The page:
Further to my post of 17th Nov. I followed WS Food Matcher advice and drank WS Australian Chardonnay with chicken tikka masala. Well done Food Matcher, that works very well. The wine is dry and fresh and contrasts well with the richness and strong taste of the curry. It is definitely fruity but a million miles away from the oak enhanced fruit soup that I remember from the last time I tried Aussie chardonnay. I had steered clear of this grape unless produced in France but if this sort of quality is available at £7.25 a bottle I will definitely explore some more.
Long story short - chardonnay is back on my radar!


I will hold my hands high and admit after a mis-spent youth in friends parents pubs I decided that Chardonnay was not the wine for me. I had been exposed to the cheapest, terribly made plonk imaginable. I avoided it like the plague … until in my very early twenties I discovered Chablis :wink:! What a wonderful reintroduction to this extremely diverse and adaptable grape variety. I now am no longer in my early 20’s ( what a shame!) and my palate has developed enough to be able to separate the boys from the men when it comes to decent Chardonnay! Last night I had a lovely St.Veran with some Scottish smoked salmon. Beautiful! I am a convert to well made Chardonnay. However the jury is still out which my favourite is : blanc de blanc or blanc de Noir :thinking::wink:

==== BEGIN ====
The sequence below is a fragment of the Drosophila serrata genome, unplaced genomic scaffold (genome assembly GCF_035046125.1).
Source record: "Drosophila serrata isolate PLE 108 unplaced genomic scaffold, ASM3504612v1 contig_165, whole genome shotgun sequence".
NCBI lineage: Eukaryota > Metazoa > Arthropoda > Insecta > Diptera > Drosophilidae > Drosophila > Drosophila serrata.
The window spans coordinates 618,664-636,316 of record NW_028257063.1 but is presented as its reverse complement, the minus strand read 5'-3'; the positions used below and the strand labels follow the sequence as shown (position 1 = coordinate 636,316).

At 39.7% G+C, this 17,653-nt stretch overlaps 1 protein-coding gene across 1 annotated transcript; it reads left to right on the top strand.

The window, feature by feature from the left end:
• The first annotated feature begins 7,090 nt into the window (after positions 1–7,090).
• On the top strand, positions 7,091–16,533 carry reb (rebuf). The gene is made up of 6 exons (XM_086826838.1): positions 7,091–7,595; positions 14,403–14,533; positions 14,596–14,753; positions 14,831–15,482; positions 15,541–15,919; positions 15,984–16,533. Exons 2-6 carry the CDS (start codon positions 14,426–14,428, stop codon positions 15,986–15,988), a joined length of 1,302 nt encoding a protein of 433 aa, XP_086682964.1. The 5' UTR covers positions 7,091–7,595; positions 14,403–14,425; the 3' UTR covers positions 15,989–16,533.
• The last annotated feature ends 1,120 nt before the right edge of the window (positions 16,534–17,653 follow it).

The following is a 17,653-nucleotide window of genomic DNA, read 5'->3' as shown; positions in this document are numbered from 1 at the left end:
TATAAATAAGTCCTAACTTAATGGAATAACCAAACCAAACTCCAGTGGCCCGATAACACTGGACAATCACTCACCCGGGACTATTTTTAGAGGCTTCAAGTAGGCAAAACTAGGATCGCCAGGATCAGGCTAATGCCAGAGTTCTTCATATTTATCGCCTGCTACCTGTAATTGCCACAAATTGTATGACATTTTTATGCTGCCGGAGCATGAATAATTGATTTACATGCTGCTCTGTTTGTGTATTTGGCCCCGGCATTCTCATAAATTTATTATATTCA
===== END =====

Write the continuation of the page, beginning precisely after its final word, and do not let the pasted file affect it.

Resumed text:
The great thing about Chardonnay is that it keeps after being opened unlike just about any other white wine - after 24 hours it is actually often better

Has anyone tried the white Macon from Mark and Spencer Vire Clesse Florent Rouve at £14.50 it is quite pricey but you get 25% off for 6 bottles?? I think it is fantastic


What I intensely dislike about Chardonnay is the over use of oak. To me it overpowers the rest of the wine and it’s all I can taste. I deliberate long and hard about a bottle other than Chablis these days. If I ever buy a bottle in a restaurant then I always ask the sommelier beforehand. Two that I do enjoy are Rustenberg Chardonnay (S Africa) and Heirloom Vineyards Chardonnay Adelaide Hills - both I think around the £20 bracket.


I think the current standing of the vote suggests that less oak (2.56) and more steeliness (3.46) is preferred, while fruitiness is bang in the middle (3.04). Obviously these are averages and to be honest I kind of expected all three to average in the middle…